Six kids lined up in the grass at Smith-Collins Park in East Smithfield. When the instructor said go, the kids dashed toward a bucket holding spray bottles filled with water-color paints.
Soon, the kids were leaning over white handkerchiefs lying in the grass, each painting a pattern of his or her choosing. After trading bottles and further painting their handkerchiefs, and in some cases themselves, the children finished their colorful creations.
Last week, the Smithfield Parks and Recreation Department staged a five-day art camp called “Artz Kidz @ Play.” For just $2 a day, the camp ran from 9 a.m. to noon in the park on Lee Street.
About six kids came each day, but up to 20 could have joined in, said organizer Tiffany Pearson, who hopes to see more kids next summer. Each day, the kids made two crafts that they then could take home and keep. Their creations ranged from kites to picture frames to mugs.
“There’s a lot of kids out there that love art that maybe don’t get a chance to do it as much as they like,” Pearson said. “(They) don’t realize there are as many formats of art as there are, so I just wanted an opportunity to expose kids to different forms of art.”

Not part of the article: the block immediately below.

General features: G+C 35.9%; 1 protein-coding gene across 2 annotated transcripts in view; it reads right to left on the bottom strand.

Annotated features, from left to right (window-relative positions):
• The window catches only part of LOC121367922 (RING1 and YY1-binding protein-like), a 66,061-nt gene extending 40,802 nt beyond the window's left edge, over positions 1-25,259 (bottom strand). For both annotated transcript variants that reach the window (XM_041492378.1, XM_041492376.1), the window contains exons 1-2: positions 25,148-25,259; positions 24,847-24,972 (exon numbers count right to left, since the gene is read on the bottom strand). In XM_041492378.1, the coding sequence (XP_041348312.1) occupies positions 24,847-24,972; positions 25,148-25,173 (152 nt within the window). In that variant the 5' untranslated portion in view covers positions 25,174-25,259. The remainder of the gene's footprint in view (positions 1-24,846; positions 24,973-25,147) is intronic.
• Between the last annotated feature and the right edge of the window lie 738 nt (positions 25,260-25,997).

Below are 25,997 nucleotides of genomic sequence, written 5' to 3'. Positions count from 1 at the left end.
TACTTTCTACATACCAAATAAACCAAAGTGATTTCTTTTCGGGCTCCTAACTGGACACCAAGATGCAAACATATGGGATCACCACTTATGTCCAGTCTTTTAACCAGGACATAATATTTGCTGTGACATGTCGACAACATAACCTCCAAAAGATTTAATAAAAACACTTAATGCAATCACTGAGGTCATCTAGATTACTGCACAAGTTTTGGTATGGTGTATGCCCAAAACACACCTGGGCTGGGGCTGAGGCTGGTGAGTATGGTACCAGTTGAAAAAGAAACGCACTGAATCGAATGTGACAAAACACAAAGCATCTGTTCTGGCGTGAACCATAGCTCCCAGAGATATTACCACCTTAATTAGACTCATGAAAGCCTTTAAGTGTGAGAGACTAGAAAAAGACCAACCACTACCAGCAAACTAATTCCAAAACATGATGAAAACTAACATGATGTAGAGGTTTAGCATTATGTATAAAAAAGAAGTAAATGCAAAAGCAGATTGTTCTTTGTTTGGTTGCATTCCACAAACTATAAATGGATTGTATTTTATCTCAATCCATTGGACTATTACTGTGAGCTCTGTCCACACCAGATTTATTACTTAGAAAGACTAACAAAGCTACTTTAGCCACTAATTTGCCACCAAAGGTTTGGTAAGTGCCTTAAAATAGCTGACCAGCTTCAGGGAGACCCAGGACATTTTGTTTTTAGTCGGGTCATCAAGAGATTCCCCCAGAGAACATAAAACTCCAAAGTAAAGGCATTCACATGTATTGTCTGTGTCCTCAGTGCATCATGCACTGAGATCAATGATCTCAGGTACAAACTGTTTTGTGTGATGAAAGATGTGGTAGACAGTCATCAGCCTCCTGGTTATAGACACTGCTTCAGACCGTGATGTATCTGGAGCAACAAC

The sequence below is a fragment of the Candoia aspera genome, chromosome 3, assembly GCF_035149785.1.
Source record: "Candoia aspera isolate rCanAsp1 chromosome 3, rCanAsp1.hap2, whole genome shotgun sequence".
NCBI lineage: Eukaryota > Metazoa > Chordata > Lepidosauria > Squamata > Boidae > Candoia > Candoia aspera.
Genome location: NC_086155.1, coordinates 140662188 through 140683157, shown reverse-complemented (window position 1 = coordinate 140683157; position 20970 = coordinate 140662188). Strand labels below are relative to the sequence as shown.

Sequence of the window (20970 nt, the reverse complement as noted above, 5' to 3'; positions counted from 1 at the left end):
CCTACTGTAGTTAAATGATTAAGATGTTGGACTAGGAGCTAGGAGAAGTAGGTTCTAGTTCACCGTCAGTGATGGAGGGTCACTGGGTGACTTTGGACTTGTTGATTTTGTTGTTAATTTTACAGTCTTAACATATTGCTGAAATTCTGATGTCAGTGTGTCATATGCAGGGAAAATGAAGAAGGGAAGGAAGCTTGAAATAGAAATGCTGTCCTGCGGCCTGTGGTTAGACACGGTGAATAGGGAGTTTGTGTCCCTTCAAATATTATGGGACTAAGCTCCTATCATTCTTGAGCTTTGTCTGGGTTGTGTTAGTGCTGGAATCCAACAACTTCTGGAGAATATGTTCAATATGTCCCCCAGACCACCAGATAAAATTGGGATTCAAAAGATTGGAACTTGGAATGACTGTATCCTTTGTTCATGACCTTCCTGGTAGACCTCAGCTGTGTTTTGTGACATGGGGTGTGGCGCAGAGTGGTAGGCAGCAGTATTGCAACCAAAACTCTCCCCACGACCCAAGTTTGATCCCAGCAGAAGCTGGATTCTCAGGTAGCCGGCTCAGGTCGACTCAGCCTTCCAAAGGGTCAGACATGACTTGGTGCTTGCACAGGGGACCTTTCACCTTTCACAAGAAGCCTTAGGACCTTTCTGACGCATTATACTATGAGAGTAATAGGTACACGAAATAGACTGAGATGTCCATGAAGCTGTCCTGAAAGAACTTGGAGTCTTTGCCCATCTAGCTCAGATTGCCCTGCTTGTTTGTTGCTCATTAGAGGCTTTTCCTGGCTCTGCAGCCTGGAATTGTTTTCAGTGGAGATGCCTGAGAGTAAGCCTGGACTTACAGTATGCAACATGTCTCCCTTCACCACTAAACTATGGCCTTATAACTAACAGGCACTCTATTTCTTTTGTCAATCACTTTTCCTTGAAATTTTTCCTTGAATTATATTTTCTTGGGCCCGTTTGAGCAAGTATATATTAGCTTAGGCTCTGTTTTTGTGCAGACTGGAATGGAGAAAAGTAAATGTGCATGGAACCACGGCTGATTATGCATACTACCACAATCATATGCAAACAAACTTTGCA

Mackenzie Nascimento, 8, of Clayton wanted to come to the camp to learn new crafts. Her mom works and doesn’t have time during the day to help with her artwork, she said.
Mackenzie likes art. “You can be creative, whatever you want, and it doesn’t matter whenever you make a mistake,” she said.
Meeting new people and playing in the park were pluses too, she said. So was using new materials and learning new craft projects. “There are so many creative ideas that are different from what I do at school,” Mackenzie said.
Joseph Chopski, 11, of Smithfield liked being able to take artwork home and show off what he’d been able to make. “It’s fun because you can do art all day, and you also get time to play,” he said.
AJ Pedley, 10, of Clayton came to camp to learn arts and crafts he isn’t able to make at home or school. “Here, it’s away from school, and it doesn’t feel like a prison,” he said.
Like Mackenzie, AJ liked meeting new people and using new materials. Making artwork just feels good, he added. “It feels renewing,” he said. “It’s just a weight off your shoulders because it’s something you really wanted to do, and you finally get to do it.”